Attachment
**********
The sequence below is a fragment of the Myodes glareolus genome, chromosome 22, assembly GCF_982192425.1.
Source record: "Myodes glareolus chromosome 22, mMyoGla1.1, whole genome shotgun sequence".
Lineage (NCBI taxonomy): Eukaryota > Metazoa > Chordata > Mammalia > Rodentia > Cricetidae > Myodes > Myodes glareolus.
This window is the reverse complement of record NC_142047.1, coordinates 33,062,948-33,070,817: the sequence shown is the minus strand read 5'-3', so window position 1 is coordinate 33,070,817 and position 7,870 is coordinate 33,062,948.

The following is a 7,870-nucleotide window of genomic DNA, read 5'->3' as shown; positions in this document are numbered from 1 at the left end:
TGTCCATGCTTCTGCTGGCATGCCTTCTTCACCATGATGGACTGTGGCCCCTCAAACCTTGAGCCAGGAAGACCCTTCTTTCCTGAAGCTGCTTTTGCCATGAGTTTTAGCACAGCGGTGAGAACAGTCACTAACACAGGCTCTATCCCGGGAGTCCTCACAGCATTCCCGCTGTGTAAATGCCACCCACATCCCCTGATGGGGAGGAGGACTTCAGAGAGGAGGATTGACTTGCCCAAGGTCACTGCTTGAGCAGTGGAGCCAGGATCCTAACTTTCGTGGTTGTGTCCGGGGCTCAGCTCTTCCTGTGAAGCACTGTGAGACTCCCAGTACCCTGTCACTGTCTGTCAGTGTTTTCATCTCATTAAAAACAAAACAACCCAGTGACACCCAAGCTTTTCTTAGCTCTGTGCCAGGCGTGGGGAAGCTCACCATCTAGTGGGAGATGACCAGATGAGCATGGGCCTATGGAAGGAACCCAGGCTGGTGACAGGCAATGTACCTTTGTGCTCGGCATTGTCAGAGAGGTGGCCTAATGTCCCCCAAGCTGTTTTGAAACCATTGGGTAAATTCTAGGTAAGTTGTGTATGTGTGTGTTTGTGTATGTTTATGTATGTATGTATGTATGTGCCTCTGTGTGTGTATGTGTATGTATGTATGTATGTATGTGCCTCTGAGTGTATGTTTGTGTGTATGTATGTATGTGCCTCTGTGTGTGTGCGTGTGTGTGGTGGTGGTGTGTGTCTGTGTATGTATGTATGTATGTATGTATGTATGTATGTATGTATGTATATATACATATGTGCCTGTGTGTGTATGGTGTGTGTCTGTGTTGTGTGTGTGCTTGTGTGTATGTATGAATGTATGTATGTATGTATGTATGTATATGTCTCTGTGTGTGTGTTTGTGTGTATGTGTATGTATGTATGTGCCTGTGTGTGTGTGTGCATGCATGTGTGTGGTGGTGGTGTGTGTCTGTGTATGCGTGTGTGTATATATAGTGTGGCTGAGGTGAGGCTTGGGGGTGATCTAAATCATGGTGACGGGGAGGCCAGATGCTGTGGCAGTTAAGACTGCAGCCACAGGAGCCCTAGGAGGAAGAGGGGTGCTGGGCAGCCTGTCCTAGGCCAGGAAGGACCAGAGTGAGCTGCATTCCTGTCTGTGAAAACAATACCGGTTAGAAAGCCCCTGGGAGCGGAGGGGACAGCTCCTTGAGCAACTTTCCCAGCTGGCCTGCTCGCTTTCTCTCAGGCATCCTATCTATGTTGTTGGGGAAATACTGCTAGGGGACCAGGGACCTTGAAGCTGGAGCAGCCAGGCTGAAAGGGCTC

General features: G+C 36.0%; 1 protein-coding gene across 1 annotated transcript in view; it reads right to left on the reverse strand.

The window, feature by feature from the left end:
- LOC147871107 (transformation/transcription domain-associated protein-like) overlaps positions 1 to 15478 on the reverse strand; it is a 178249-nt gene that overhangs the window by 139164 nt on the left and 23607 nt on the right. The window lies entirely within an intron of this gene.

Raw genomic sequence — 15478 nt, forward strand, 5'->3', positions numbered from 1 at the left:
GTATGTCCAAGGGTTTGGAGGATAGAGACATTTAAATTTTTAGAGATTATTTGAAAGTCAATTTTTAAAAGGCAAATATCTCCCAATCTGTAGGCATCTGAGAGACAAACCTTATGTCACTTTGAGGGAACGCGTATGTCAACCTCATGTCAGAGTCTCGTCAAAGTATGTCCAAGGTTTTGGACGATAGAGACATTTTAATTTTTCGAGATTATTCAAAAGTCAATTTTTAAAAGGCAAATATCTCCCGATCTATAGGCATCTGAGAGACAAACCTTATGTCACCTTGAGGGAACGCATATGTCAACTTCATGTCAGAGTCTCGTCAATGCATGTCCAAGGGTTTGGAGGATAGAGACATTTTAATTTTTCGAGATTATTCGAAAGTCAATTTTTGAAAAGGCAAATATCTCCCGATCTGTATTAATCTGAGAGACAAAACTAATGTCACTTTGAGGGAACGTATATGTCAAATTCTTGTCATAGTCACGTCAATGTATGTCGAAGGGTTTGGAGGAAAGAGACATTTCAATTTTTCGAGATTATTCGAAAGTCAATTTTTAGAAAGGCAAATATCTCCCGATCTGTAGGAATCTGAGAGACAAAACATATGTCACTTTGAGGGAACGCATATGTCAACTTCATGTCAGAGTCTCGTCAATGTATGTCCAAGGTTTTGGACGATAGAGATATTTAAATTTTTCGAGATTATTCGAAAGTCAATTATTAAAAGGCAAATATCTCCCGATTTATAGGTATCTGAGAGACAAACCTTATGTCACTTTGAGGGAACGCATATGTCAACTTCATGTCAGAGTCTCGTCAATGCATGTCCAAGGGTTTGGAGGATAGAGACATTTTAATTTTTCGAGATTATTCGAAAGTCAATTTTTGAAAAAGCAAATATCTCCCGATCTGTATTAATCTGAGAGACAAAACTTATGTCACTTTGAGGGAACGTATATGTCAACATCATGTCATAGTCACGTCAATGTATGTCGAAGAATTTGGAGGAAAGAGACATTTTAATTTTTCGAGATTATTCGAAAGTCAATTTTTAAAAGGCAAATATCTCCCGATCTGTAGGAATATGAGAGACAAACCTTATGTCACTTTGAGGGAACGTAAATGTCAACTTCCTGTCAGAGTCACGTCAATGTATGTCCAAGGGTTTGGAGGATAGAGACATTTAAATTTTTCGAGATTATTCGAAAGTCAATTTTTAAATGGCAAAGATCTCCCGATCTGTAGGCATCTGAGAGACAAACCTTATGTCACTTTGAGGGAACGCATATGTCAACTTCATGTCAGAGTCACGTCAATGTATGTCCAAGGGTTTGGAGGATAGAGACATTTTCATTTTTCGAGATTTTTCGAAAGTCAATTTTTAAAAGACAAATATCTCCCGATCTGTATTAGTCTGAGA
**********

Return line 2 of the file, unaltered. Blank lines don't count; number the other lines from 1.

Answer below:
Source record: "Myodes glareolus chromosome 22, mMyoGla1.1, whole genome shotgun sequence".